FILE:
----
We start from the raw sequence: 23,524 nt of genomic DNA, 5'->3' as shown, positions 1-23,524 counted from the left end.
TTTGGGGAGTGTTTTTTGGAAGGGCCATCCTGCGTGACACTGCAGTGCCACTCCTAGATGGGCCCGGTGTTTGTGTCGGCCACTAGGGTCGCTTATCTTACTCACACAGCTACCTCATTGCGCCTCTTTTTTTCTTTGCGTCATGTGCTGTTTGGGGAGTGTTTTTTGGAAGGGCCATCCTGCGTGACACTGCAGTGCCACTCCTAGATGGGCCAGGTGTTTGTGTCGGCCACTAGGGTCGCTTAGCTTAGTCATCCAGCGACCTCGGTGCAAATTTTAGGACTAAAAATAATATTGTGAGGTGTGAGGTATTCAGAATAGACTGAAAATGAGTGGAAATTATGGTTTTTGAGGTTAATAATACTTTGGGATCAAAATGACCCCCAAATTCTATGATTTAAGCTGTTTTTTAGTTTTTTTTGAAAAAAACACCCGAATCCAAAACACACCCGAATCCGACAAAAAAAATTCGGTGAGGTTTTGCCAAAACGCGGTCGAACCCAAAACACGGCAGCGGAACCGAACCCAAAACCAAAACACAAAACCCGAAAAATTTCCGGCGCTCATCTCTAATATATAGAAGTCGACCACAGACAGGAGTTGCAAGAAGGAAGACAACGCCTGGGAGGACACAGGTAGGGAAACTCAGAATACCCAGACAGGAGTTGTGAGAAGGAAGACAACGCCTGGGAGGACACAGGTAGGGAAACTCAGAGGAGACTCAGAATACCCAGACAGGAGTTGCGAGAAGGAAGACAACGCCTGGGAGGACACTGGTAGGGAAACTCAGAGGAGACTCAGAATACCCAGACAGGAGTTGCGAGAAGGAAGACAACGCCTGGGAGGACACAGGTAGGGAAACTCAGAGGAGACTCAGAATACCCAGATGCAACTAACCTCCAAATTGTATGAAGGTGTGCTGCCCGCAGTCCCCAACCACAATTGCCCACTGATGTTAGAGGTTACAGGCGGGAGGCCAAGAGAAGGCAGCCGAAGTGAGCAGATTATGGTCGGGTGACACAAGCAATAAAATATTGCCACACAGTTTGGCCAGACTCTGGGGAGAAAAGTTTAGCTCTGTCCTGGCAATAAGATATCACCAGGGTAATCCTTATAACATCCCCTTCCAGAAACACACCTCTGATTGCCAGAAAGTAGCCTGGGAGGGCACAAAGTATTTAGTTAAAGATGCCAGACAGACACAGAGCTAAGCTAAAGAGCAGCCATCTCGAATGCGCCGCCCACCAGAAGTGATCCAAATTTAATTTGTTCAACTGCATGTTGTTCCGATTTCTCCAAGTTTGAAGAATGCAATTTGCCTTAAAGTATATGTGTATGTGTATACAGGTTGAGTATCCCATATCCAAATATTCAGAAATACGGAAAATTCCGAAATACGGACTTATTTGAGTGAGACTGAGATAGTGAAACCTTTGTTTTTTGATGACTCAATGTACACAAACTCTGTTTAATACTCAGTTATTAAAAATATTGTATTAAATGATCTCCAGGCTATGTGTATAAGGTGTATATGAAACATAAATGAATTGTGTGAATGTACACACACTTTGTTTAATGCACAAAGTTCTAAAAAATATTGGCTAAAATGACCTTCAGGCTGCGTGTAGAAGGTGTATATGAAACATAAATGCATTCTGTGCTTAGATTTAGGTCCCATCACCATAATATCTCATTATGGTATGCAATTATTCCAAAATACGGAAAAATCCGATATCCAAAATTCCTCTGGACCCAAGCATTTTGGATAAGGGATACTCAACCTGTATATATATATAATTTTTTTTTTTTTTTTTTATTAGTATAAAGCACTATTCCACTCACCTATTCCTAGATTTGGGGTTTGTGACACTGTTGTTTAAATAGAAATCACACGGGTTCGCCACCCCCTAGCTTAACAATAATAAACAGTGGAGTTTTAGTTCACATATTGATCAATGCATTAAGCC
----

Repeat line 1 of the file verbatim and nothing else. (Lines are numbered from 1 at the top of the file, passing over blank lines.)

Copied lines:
We start from the raw sequence: 23,524 nt of genomic DNA, 5'->3' as shown, positions 1-23,524 counted from the left end.